Comparison of Outcomes and Costs Between Adult Diabetic Ketoacidosis Patients Admitted to the ICU or Stepdown Unit
CCCF ePoster library. Fernando S. Nov 8, 2018; 233430; 51
Dr. Shannon Fernando
Dr. Shannon Fernando
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Introduction: There is wide variation in the utilization of Intensive Care Unit (ICU) beds for treatment and monitoring of adult patients with Diabetic Ketoacidosis (DKA). In some centres, all DKA patients are admitted to the ICU, while in others, these patients are admitted to step-down units, where close monitoring can still be provided. Given the limited availability of ICU beds, the effectiveness of such step-down units must be evaluated.  


Objectives: We sought to compare the outcomes and costs of adult DKA patients admitted to an ICU against those admitted to a step-down unit.


Methods: We utilized prospectively collected registry data gathered from 2011-2016 at two hospitals in Ottawa, ON. We included consecutive patients admitted to hospital, and who met diagnostic criteria for DKA (as defined by the American Diabetes Association). Patients were either admitted to the ICU, or a step-down unit, which has a nurse-to-patient ratio of 2:1, but does not have capability for mechanical ventilation or administration of vasoactive agents. Patients admitted to ICU for reasons other than DKA were excluded. Patients requiring treatment that could not be provided in the step-down unit (e.g. mechanical ventilation, vasoactive agents) were similarly excluded. The primary outcome was in-hospital mortality, analyzed using a multivariable logistic regression model, adjusting for age, comorbidities, and illness severity. We secondarily evaluated total hospital costs, with variation in total costs assessed using a multivariable generalized linear model with log link. A gamma distribution was applied.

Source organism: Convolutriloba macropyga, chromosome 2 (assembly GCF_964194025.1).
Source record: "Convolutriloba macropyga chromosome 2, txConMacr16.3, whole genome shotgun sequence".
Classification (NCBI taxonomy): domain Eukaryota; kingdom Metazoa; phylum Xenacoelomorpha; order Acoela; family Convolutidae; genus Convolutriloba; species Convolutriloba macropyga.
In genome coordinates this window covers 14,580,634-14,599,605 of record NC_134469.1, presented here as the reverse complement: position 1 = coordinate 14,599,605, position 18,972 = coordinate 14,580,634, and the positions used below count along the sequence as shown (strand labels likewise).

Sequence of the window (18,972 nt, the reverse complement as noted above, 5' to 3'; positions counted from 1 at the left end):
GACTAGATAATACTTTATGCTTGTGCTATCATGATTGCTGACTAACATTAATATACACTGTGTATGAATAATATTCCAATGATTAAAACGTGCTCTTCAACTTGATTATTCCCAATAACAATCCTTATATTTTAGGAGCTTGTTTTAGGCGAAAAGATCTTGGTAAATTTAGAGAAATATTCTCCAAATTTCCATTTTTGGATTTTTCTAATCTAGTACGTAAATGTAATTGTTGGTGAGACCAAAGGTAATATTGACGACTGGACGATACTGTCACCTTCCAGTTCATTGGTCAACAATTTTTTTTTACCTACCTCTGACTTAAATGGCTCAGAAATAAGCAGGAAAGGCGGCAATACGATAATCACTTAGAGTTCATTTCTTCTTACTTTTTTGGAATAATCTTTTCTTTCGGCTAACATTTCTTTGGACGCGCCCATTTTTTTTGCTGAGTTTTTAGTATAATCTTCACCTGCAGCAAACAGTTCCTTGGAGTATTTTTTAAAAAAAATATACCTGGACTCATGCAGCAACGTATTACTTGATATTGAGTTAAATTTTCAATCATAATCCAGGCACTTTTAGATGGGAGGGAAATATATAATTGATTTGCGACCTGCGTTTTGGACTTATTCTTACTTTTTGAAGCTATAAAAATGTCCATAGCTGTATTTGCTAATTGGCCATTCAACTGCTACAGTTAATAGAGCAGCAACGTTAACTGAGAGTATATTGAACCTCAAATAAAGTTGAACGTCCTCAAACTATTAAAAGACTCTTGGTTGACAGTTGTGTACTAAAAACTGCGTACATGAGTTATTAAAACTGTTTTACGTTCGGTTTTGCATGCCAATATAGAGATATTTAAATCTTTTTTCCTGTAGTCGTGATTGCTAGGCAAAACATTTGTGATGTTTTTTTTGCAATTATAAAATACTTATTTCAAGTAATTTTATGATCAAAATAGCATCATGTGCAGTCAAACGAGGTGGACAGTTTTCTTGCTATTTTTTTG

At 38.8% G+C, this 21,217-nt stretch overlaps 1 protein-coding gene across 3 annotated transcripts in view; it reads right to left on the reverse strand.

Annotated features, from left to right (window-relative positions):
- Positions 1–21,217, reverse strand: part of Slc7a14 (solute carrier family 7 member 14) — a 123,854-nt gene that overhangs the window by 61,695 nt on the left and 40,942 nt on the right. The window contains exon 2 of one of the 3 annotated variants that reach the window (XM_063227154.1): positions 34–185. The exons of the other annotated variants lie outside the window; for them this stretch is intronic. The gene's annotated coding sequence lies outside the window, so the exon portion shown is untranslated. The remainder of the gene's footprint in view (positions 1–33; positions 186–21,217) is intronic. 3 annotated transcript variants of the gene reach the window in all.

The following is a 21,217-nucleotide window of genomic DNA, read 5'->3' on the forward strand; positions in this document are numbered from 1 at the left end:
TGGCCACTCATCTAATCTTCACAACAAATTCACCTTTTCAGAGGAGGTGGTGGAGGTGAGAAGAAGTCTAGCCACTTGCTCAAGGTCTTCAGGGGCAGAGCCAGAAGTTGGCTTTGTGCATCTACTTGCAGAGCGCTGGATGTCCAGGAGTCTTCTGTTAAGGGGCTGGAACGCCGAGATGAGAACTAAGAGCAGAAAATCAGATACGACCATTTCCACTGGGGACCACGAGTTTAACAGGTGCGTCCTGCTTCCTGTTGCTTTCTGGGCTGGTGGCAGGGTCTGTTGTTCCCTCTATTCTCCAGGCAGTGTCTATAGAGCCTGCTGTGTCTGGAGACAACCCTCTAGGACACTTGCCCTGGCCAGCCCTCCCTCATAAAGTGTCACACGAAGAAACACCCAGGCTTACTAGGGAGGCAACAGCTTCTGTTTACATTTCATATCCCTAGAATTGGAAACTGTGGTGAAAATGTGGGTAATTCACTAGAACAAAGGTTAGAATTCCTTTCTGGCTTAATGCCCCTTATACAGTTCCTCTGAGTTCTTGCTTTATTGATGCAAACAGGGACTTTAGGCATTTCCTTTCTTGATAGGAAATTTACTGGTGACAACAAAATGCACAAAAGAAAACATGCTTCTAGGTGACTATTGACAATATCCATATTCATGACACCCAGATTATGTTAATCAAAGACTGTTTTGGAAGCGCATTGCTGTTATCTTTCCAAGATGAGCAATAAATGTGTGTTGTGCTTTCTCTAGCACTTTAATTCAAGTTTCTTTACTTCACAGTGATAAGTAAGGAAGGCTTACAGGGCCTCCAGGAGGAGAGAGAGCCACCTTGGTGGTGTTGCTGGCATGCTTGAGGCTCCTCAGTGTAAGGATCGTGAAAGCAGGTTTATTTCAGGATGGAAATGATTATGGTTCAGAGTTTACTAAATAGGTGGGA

Results: 872 patients were included in analysis, of which 71 (8.1%) were admitted to ICU, while the remaining 801 (91.9%) were admitted to a stepdown unit. In both groups, patients predominantly had Type 1 Diabetes Mellitus (80.5% in ICU vs. 78.7% in step-down, P = 0.70), and no differences in chronic complications from diabetes were found. There was no difference in median venous pH at admission (7.07 in ICU vs. 7.10 in step-down, P = 0.17). The most common precipitant for DKA in both cohorts was medication non-compliance (83.1% in ICU vs. 86.2% in step-down, P = 0.41). 65 total patients died in-hospital (7.5%). No difference in in-hospital mortality was found between patients admitted to the ICU and those admitted to the step-down unit (adjusted OR: 1.14, 95% CI: 0.87-2.64). Mean total costs were significantly higher for patients admitted to the ICU ($20,428 vs. $6,484, P < 0.001). Admission to ICU had an independent effect on total costs in the generalized linear model (coefficient 2.26, P < 0.001).


Conclusions: Adult DKA patients admitted to a step-down unit had comparable in-hospital mortality and lower overall costs than those admitted to the ICU. Individual hospitals should consider such step-down units in order to reduce resource utilization and overall costs. 

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